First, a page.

Wednesday, October 24, 2007
Hello, and welcome to another edition of Ripping Slate a New One ™, the feature on Where's the Revolution that gives our friendly little pseudo-liberal journal a beating and makes it come begging for more. Last week, we tried to convince them that picking local apples is not a societal ill. Today, we look at their main headline: Vegans vs. Vegetarians: Who's Greener?
The funny thing about this article is that it's not really about veganism or vegetarianism. After admitting that vegetarian diets are better for the environment, and furthermore that veganism has even greater impact, the article goes on to talk about how it's not realistic to expect Americans to "forgo steak for the benefit of the planet" (yeowch!) and how it's therefore better to simply decrease our meat consumption. A teeny bit. Some of the time. Well, not really at all, rather, just to be more aware of where our "extra-long bacon cheddar cheesesteak" comes from.
This article has so many logical inconsistencies that it would be a shame not to tackle it. The fact that Slate magazine claims to be fairly progressive (even featuring regular articles on environmentalism and green living) is even more reason to do so, since it's this sort of pseudo-enlightened response that can really throw ethical vegans for a loop. It's one thing to fight against a mythical ignorant meat-eating opponent, it's another when your opponent basically cedes all your points, but still can't take their knowledge to its logical conclusion and give up meat, for reasons of convenience, pleasure, or habit.
At first, I thought it would be fun to do another point-by-point refutation of this article like I did with the apple article last week. That was fun! But I decided, why not make this a collaborative project and share the fun? I'm challenging all my readers to find a fact, a claim, an argument, or a statistical figure in this article that is wrong and call Slate out for it. It's easy- there are a lot of them packed into this tiny article. All fun aside, it is also important for vegans to hone our argument- let's not let the scientific acrobatics here throw us for a loop in future arguments. Read the article and leave a comment with your findings!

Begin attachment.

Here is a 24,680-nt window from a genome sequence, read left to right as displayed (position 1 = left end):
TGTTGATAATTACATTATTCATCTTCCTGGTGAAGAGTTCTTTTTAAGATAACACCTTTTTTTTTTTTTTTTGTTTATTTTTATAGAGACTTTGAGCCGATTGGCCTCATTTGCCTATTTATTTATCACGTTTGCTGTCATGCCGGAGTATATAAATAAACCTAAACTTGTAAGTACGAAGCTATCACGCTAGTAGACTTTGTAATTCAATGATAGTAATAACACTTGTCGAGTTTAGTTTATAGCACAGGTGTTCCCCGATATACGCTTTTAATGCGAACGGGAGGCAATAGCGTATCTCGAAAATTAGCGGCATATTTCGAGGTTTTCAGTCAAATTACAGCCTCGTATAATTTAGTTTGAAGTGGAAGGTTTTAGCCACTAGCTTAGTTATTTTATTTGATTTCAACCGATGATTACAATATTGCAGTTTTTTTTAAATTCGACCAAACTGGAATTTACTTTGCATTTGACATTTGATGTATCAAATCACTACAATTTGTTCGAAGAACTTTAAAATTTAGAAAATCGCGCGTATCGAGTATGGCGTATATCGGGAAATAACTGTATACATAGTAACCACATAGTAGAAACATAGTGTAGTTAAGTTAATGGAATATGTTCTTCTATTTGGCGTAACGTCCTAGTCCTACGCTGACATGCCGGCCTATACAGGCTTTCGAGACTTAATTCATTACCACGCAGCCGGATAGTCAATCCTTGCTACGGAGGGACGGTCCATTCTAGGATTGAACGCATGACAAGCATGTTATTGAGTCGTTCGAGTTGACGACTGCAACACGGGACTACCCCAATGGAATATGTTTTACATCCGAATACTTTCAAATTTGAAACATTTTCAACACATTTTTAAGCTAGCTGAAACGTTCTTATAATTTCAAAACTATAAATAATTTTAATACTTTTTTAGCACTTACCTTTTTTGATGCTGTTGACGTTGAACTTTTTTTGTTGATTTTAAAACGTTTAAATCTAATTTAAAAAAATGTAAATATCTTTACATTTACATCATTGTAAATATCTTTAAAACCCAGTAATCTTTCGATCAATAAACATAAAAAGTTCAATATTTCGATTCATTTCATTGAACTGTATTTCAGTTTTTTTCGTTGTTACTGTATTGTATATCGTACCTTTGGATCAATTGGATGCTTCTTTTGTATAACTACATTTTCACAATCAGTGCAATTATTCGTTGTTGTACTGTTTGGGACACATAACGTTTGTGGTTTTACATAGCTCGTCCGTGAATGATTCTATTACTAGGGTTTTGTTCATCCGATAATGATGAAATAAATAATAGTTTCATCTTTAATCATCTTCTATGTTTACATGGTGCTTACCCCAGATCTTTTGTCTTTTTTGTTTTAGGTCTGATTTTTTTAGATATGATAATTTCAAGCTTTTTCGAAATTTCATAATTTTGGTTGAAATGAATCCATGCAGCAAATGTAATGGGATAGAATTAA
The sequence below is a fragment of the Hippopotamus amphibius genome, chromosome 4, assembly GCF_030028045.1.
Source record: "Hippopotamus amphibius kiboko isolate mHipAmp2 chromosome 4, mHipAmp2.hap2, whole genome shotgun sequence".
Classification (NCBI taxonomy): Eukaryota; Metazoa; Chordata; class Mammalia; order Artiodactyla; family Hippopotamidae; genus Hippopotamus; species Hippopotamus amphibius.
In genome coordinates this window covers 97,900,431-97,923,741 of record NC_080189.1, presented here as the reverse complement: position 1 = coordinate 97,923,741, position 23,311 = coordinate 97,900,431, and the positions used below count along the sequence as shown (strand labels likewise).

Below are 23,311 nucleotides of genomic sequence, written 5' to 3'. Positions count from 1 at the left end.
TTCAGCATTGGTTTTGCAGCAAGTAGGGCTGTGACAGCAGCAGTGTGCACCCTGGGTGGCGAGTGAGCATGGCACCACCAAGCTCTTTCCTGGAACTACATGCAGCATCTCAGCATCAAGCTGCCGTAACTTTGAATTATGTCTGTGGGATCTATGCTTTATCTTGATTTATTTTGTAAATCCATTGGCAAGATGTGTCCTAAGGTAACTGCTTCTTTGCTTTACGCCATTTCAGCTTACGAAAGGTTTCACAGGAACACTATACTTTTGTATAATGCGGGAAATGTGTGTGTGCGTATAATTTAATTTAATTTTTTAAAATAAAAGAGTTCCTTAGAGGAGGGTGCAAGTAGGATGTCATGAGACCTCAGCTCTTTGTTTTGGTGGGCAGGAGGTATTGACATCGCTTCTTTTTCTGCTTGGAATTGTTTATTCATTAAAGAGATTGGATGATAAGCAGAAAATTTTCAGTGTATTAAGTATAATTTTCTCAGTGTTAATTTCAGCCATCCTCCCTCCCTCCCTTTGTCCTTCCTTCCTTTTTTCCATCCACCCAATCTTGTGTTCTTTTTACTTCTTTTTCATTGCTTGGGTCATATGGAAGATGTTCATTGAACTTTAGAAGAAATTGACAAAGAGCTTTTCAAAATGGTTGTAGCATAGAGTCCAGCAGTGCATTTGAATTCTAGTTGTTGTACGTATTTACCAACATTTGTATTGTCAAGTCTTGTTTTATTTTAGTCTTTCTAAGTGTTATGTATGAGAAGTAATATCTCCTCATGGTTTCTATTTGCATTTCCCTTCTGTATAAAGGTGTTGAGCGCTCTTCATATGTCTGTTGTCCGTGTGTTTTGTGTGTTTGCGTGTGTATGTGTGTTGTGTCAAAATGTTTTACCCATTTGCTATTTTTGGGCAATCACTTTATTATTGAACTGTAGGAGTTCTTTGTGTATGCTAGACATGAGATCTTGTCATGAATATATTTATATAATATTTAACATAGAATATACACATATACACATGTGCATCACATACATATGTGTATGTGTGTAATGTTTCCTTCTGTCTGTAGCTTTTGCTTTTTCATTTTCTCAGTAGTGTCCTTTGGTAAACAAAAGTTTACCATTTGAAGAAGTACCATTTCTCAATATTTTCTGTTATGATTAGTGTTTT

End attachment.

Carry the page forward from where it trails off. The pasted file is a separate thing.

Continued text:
I look forward to reading your comments and to a lively discussion- hopefully, we will all walk away with new knowledge and resolve.
Daiku can have the first crack:
The article claims that: "to optimize land use, [...] limit their meat and egg consumption to two cooked ounces per day—3.8 ounces less than the national average."
According to this USDA website, in 2005 Americans consumed an average of 200 pounds of meat a year. That's about 8.7 ounces a day, almost 3 more ounces than the Slate article claims. This is data straight from the horse's (or in this case, the cow's) mouth, not including eggs, which the Slate article does. There might be shrinkage and therefore a discrepancy between "meat" and "cooked meat", but the fact remains that this is typical of a lot of arguments that underestimate consumption in order to downplay the urgent need for reform. The fact is that Americans are eating more meat than ever, their consumption is not going down, and the vast majority of the meat that they eat does not come from local, sustainable sources. The point is, 2 ounces of (responsible, green, sustainable) meat a day is a ridiculous figure- very few meat-eaters would take care to always be aware of exactly where their tiny portion of meat came from.
What about you? What do you find most objectionable in this article? C'mon, everybody, let's Rip Slate a New One™ - again!